How is "global warming" less accurate? The average temperatire is warming and that causes the climate to change. It's two facets of the same thing.

        • by mwvdlee ( 775178 )

          It's less accurate because a lot of stupid people misinterpreted it as "warmer everywhere, all the time, and an exception proofs the opposite of that rule".

        • possibly because it doesn't refer to additional changes like more storms, lots of changes to weather patterns due to things like the jetsteam moving about. (thats my guess as to why global warming is less accurate)
        • Re: (Score:3, Insightful)

          by Zocalo ( 252965 )
          I was thinking less accurate more in that it just focus on one aspect of a much larger and more complicated picture rather than being incorrect. For instance, it might theoretically be possible for the average temperate to stop increasing, but we could still suffer catastrophic effects from some other aspect of climate change - e.g. the proposed effect on Europe of a massive glacial ice melt causing the warm water flow across the Atlantic to stop. It's also only accurate on a global scale; some areas of t
          • For instance, it might theoretically be possible for the average temperate to stop increasing, but we could still suffer catastrophic effects from some other aspect of climate change - e.g. the proposed effect on Europe of a massive glacial ice melt causing the warm water flow across the Atlantic to stop.

            ...which would in turn lead to additional warming, because the ice has melted, and decreased albedo. So no, that would lead to more warming, thanks though.

            It's also only accurate on a global scale;

            Yes, that's why we call it global warming. Thanks for playing, but you lose.

          • by dave420 ( 699308 )

            The increase in energy in the atmosphere is called "global warming", and the effects seen from it are "climate change".

      • by dbIII ( 701233 )
        It's an important data point because among other things it ties in with the recent widespread coral bleaching event.

        The current models are often insanely complex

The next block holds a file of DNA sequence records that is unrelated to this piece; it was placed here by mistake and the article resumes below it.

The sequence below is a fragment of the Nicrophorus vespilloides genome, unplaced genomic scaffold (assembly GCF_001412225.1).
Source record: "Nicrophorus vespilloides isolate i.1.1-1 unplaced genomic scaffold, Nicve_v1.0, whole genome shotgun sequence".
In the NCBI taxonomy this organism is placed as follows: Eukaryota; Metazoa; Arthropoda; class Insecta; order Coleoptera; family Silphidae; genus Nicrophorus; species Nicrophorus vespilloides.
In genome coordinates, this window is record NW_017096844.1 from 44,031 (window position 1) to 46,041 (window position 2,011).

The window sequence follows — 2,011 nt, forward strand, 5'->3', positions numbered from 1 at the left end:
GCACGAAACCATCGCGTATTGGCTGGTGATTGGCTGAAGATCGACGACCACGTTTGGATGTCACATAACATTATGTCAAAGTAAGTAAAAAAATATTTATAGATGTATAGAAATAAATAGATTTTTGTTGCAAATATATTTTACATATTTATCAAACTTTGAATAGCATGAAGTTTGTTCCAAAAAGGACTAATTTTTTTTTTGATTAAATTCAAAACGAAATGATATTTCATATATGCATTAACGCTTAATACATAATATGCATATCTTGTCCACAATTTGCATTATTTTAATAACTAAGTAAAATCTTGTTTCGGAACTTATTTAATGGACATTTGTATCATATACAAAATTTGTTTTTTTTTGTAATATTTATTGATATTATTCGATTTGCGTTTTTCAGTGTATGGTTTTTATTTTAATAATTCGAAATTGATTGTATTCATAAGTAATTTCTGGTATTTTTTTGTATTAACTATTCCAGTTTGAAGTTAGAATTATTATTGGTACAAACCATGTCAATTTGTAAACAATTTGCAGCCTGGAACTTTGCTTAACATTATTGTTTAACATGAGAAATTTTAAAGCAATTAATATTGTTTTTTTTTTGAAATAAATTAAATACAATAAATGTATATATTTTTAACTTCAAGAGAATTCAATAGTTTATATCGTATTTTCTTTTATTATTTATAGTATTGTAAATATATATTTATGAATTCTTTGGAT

Yet apparently still able to be understood and debunked by economists and bug-eyed sudoko puzzle composers. Funny how a game gets played both ways in order to deny reality. Either it's so simple we don't need the experts or it's too complicated for the experts but the science deniers are claiming both!

    • Specific causes are mainly a combination of anthropogenic global warming and a major El Nino adding a spike on it. There are other lesser things to factor in.

      The timing and strength of El Ninos is not predictable in advance so any general climate model run would not capture that. If after the fact you force a climate model to follow the actual timing and strength of the El Nino they get pretty accurate.

    • by dywolf ( 2673597 )

      aka, the "im just asking" line of attack.

  • by Anonymous Coward on Wednesday April 20, 2016 @02:21AM (#51945277)

    Honest question.

    I ride my bike to work. My house is powered by a solar panel installation. I recycle everything I can, compost a lot of the rest, and generate very little actual garbage. I do have a car but it's rare I actually need to use it.

    What exactly am I supposed to do about global warming? Yell at my neighbours because their piece of shit 1970s automobile spews a cloud of toxic black crap every time they pull out of the driveway? Make funny faces at the moron down the street who insists on driving a hummer every time he passes my house? Stand on the side of the road with a sign over my shoulders that says "REPENT, THE END IS NEIGH"?